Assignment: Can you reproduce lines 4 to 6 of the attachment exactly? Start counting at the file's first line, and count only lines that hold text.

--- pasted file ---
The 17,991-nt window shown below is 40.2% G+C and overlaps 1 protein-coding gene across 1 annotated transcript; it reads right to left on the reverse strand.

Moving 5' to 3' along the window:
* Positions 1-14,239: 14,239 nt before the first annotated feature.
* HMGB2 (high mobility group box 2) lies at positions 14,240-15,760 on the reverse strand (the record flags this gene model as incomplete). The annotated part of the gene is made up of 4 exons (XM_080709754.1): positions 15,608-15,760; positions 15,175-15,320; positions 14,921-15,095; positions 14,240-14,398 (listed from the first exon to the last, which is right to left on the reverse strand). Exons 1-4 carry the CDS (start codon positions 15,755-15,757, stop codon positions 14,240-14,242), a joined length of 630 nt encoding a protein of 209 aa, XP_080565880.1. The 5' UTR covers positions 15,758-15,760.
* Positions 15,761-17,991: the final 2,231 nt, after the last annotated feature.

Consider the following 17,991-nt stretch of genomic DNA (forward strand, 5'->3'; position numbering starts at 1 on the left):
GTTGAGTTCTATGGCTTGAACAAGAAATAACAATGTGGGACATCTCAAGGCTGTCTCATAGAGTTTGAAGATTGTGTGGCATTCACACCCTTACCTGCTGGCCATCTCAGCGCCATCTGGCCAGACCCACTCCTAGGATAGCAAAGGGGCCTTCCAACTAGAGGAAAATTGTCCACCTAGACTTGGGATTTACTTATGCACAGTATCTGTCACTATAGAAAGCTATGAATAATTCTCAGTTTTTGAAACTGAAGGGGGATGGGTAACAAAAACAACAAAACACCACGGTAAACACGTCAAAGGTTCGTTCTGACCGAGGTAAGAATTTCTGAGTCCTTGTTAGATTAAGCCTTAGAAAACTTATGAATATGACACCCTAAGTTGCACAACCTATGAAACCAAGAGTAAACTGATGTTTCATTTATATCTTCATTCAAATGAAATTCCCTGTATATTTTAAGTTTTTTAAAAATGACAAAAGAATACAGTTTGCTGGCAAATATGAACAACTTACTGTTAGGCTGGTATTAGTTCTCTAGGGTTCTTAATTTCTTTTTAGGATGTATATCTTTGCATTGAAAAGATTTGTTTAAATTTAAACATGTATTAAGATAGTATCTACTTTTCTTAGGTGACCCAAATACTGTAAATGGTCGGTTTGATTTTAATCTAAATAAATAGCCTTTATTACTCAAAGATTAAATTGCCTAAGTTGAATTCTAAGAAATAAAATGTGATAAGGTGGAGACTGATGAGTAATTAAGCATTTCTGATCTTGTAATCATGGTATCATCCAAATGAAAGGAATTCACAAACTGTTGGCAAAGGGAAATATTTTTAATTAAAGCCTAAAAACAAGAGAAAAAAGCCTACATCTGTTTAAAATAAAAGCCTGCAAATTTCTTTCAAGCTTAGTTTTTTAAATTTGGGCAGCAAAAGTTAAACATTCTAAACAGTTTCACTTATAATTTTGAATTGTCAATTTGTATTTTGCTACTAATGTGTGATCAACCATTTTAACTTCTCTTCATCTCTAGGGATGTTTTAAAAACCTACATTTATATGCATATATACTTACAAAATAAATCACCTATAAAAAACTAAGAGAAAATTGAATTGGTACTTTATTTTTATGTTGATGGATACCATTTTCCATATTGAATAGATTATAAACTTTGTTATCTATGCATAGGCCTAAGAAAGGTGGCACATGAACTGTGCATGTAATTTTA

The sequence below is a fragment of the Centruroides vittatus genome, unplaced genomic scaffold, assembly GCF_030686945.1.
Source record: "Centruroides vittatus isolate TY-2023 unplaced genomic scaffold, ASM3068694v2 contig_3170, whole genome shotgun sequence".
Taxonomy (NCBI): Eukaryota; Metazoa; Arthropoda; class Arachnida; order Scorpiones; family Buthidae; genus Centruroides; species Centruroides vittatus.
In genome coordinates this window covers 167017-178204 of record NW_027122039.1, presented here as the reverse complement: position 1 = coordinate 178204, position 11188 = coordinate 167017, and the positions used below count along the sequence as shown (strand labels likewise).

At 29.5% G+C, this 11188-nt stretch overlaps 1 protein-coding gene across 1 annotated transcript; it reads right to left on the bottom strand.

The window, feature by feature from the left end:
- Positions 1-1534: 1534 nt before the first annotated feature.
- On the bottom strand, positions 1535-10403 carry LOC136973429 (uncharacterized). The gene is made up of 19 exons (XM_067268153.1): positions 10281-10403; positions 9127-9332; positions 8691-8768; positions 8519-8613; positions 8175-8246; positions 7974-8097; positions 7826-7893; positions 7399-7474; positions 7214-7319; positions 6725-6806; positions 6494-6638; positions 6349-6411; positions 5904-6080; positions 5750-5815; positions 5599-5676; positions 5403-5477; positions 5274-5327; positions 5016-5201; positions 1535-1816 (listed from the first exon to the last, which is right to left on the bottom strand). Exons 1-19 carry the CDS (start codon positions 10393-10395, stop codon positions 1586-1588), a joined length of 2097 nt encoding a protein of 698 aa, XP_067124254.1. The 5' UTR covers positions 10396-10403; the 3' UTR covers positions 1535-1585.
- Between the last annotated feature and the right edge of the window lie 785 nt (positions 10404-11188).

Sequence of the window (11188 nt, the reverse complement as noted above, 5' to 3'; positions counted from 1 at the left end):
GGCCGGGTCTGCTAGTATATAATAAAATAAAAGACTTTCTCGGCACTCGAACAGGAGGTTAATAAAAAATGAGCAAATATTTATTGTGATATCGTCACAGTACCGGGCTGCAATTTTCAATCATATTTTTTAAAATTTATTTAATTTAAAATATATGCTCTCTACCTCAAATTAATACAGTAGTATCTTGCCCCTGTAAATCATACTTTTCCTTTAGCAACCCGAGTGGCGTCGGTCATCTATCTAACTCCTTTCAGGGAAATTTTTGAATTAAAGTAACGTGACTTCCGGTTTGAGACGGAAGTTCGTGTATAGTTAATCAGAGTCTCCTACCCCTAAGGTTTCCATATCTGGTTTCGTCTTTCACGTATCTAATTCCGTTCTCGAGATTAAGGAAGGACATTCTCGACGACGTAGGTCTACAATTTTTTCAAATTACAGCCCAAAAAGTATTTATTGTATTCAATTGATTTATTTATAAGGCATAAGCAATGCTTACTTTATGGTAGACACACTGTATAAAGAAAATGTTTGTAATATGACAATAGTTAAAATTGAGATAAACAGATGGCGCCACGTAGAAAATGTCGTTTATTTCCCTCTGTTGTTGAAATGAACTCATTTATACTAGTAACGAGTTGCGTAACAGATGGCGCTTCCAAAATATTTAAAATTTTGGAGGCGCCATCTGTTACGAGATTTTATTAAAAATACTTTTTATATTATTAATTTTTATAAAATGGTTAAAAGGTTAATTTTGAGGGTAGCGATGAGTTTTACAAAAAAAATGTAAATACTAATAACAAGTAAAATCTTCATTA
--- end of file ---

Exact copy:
* HMGB2 (high mobility group box 2) lies at positions 14,240-15,760 on the reverse strand (the record flags this gene model as incomplete). The annotated part of the gene is made up of 4 exons (XM_080709754.1): positions 15,608-15,760; positions 15,175-15,320; positions 14,921-15,095; positions 14,240-14,398 (listed from the first exon to the last, which is right to left on the reverse strand). Exons 1-4 carry the CDS (start codon positions 15,755-15,757, stop codon positions 14,240-14,242), a joined length of 630 nt encoding a protein of 209 aa, XP_080565880.1. The 5' UTR covers positions 15,758-15,760.
* Positions 15,761-17,991: the final 2,231 nt, after the last annotated feature.

Consider the following 17,991-nt stretch of genomic DNA (forward strand, 5'->3'; position numbering starts at 1 on the left):